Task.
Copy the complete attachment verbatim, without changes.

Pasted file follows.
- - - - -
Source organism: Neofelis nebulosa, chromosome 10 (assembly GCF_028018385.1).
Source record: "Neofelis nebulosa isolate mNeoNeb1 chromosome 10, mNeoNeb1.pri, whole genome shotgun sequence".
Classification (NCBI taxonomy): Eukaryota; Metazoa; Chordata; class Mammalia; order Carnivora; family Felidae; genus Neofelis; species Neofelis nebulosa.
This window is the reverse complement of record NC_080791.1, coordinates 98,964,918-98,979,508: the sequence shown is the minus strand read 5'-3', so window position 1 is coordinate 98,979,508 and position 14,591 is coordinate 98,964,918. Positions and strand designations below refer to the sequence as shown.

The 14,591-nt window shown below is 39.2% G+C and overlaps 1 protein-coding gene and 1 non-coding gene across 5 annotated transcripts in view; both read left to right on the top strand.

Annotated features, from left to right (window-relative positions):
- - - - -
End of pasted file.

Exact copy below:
Source organism: Neofelis nebulosa, chromosome 10 (assembly GCF_028018385.1).
Source record: "Neofelis nebulosa isolate mNeoNeb1 chromosome 10, mNeoNeb1.pri, whole genome shotgun sequence".
Classification (NCBI taxonomy): Eukaryota; Metazoa; Chordata; class Mammalia; order Carnivora; family Felidae; genus Neofelis; species Neofelis nebulosa.
This window is the reverse complement of record NC_080791.1, coordinates 98,964,918-98,979,508: the sequence shown is the minus strand read 5'-3', so window position 1 is coordinate 98,979,508 and position 14,591 is coordinate 98,964,918. Positions and strand designations below refer to the sequence as shown.

The 14,591-nt window shown below is 39.2% G+C and overlaps 1 protein-coding gene and 1 non-coding gene across 5 annotated transcripts in view; both read left to right on the top strand.

Annotated features, from left to right (window-relative positions):